- Bae, squad, fleek, basic, no cap, bet, yaaaaas, turn up, spilling tea, got receipts, keep it 100, finesse.
These are just a few terms and phrases that originated in black communities.
Now become popularized.
Some might say co-opted by mainstream American culture, but this trend predates the internet by decades.
Americans have long embraced contributions to popular language from African-Americans, arguably more than they've been willing to embrace the people themselves.
This cultural dissonance is just one part of the long complicated history of African-American English.
And to unpack it, I'm joined by socio linguist and AAE researcher, Dr. Rachel Elizabeth Weisler.
- AAE can go by several different names: African-American language, African-American vernacular English, and black English.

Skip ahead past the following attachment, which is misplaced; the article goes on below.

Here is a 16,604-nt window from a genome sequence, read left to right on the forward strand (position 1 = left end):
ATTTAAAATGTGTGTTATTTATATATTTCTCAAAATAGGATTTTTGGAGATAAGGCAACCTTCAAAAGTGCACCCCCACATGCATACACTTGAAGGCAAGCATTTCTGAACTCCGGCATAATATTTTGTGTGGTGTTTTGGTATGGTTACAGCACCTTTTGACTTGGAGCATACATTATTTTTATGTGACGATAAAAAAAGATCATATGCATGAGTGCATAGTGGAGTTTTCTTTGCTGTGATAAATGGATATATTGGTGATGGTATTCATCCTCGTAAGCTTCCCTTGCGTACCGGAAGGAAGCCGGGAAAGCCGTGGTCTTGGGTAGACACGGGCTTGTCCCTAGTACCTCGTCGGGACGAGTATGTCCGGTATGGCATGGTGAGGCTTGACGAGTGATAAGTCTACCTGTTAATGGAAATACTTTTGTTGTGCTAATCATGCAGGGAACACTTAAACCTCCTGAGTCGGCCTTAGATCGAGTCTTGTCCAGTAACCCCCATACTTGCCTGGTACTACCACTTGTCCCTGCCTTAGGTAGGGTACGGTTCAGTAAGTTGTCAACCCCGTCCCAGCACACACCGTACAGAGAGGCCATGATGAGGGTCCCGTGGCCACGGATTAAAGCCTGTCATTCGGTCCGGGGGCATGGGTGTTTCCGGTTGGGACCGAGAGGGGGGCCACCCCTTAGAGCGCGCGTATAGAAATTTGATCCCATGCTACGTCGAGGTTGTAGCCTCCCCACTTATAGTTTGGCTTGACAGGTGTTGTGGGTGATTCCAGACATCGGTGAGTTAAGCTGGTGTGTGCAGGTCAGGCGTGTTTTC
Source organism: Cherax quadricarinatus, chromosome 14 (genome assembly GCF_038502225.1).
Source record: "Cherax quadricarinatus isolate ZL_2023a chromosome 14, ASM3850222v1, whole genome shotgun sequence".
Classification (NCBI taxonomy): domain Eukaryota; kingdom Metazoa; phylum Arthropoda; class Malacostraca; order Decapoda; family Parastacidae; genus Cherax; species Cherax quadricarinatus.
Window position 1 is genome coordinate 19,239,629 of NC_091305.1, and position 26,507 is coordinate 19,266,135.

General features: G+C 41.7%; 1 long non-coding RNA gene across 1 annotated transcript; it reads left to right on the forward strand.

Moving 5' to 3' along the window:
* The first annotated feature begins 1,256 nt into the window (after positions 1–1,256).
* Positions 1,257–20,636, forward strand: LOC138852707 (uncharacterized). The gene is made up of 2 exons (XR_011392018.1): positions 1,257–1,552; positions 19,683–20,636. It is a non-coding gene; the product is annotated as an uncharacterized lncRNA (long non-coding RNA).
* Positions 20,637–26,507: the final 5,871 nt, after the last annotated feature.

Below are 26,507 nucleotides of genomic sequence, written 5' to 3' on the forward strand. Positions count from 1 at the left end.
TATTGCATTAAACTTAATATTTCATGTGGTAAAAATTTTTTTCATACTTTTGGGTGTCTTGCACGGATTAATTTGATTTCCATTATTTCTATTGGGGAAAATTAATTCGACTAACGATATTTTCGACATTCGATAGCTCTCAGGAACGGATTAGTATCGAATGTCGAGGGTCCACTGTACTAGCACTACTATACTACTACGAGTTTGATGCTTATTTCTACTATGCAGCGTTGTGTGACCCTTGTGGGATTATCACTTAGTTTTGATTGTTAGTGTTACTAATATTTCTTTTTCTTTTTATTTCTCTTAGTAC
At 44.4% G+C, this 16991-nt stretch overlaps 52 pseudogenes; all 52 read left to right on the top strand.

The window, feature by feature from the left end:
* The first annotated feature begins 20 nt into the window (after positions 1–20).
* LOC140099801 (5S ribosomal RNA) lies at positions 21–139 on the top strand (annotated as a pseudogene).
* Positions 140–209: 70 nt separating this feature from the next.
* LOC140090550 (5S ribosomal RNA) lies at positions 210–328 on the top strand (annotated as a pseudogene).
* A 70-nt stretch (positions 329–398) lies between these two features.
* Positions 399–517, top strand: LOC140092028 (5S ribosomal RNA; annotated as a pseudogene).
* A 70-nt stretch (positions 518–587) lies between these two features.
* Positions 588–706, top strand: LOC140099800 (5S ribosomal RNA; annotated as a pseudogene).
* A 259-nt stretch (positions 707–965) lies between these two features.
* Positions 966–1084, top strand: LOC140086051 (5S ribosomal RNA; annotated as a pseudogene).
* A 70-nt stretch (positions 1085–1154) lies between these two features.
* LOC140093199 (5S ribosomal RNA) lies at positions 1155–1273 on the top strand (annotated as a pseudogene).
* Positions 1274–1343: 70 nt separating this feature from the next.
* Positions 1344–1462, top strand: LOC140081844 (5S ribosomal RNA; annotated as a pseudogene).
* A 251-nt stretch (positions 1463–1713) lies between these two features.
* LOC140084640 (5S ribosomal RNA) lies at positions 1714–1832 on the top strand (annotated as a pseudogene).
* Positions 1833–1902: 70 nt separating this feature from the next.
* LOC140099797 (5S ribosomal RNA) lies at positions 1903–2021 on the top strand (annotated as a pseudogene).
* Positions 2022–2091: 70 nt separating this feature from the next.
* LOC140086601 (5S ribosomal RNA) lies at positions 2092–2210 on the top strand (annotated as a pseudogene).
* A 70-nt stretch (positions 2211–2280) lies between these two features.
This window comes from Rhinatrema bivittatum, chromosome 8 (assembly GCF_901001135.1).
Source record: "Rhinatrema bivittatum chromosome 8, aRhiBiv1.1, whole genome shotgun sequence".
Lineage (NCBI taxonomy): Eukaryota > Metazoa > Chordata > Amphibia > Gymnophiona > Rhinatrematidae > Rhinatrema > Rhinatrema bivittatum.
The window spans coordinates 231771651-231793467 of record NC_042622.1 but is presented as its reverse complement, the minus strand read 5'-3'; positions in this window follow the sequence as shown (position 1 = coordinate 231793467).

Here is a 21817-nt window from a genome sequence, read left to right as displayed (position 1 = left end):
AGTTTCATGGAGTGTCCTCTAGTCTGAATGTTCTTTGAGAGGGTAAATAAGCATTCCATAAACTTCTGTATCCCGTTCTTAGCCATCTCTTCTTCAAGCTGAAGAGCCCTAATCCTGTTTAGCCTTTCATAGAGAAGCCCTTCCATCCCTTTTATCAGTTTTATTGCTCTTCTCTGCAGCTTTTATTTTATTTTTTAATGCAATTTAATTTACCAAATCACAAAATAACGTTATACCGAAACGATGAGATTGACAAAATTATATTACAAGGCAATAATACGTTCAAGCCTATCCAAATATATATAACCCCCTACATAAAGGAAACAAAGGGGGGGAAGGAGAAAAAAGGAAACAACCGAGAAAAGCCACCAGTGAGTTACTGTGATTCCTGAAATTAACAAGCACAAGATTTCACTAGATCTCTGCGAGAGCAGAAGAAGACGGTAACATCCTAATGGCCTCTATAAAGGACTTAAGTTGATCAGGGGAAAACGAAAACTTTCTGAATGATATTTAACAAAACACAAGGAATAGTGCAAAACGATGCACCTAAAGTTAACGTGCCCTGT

Ebonics was coined in 1973 by African-American psychologist, Robert Williams.
But since then, it has been co-opted by white speakers as a derogatory term and thus is not used by language researchers.
Despite the Internet's obsession with slang, AAE is a lot more than a collection of colloquialisms.
It is a complete and distinct sociolect, a dialect created by social rather than regional boundaries.
It is perhaps one of the most culturally impactful varieties of English on earth, but also the most misunderstood.
(upbeat music) - Other words.
- In 1619, the English privateer ship, white lion landed at point comfort in Virginia.
Onboard were 20 enslaved Africans who were traded for supplies.
This transaction is of great historical and linguistic significance because it marks the beginning of slavery in British colonial America and the beginning of African-American English.
- The millions of people kidnapped from Africa and forced into slavery in north America came from more than 45 distinct ethnic groups and spoke many different languages.